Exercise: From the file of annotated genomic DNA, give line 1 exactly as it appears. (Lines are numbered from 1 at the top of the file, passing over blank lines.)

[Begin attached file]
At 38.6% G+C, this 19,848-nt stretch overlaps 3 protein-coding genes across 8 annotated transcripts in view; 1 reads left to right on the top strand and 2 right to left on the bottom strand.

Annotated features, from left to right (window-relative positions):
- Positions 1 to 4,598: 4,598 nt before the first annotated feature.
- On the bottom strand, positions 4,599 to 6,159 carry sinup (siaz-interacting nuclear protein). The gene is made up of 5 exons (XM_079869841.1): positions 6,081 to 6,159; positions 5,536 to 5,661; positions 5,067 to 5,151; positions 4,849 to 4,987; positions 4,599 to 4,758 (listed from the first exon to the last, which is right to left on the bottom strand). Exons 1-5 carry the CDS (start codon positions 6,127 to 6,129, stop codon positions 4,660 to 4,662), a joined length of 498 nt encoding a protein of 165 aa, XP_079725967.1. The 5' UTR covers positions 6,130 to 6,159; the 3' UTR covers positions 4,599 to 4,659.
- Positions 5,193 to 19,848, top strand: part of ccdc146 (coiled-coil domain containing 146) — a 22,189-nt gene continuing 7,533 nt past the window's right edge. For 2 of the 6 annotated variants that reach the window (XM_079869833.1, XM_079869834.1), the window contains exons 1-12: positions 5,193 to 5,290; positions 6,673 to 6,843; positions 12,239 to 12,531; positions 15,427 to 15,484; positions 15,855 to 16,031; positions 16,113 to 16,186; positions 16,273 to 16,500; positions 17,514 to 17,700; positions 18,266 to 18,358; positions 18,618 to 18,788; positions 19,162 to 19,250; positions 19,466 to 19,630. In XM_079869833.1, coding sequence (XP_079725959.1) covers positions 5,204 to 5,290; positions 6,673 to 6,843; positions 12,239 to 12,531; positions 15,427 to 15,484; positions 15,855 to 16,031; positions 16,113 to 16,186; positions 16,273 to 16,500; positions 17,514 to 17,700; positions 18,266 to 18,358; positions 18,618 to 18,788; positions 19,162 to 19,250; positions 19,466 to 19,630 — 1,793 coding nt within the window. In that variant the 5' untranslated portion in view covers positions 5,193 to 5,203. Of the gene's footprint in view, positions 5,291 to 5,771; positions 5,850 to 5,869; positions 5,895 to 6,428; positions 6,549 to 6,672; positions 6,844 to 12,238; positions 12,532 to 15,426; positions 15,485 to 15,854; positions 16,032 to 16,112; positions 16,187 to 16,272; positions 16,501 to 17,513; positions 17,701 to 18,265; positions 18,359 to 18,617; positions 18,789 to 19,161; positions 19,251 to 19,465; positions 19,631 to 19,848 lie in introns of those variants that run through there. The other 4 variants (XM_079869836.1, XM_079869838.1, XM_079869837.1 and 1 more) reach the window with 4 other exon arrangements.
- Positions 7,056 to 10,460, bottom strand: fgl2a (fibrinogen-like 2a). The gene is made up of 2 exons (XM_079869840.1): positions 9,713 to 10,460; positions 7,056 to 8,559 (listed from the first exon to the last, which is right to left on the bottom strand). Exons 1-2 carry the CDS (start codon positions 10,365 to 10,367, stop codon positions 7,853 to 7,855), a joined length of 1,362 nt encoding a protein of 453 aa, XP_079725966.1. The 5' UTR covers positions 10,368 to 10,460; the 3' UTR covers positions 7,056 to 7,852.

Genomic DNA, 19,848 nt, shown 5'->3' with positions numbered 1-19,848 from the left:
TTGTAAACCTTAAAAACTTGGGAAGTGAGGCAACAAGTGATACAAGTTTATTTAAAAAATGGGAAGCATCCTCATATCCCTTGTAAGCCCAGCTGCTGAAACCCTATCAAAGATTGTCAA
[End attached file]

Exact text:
At 38.6% G+C, this 19,848-nt stretch overlaps 3 protein-coding genes across 8 annotated transcripts in view; 1 reads left to right on the top strand and 2 right to left on the bottom strand.